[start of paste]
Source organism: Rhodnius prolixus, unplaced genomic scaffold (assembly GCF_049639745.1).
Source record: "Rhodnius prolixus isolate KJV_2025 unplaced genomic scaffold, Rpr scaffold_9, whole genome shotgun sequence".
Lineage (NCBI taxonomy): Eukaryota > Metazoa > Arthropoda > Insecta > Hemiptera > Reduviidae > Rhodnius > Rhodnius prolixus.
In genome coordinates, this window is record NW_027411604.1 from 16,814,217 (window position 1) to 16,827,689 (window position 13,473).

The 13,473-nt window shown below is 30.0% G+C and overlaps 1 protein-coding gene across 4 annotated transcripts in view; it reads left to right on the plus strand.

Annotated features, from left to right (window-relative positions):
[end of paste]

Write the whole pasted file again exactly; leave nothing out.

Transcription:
Source organism: Rhodnius prolixus, unplaced genomic scaffold (assembly GCF_049639745.1).
Source record: "Rhodnius prolixus isolate KJV_2025 unplaced genomic scaffold, Rpr scaffold_9, whole genome shotgun sequence".
Lineage (NCBI taxonomy): Eukaryota > Metazoa > Arthropoda > Insecta > Hemiptera > Reduviidae > Rhodnius > Rhodnius prolixus.
In genome coordinates, this window is record NW_027411604.1 from 16,814,217 (window position 1) to 16,827,689 (window position 13,473).

The 13,473-nt window shown below is 30.0% G+C and overlaps 1 protein-coding gene across 4 annotated transcripts in view; it reads left to right on the plus strand.

Annotated features, from left to right (window-relative positions):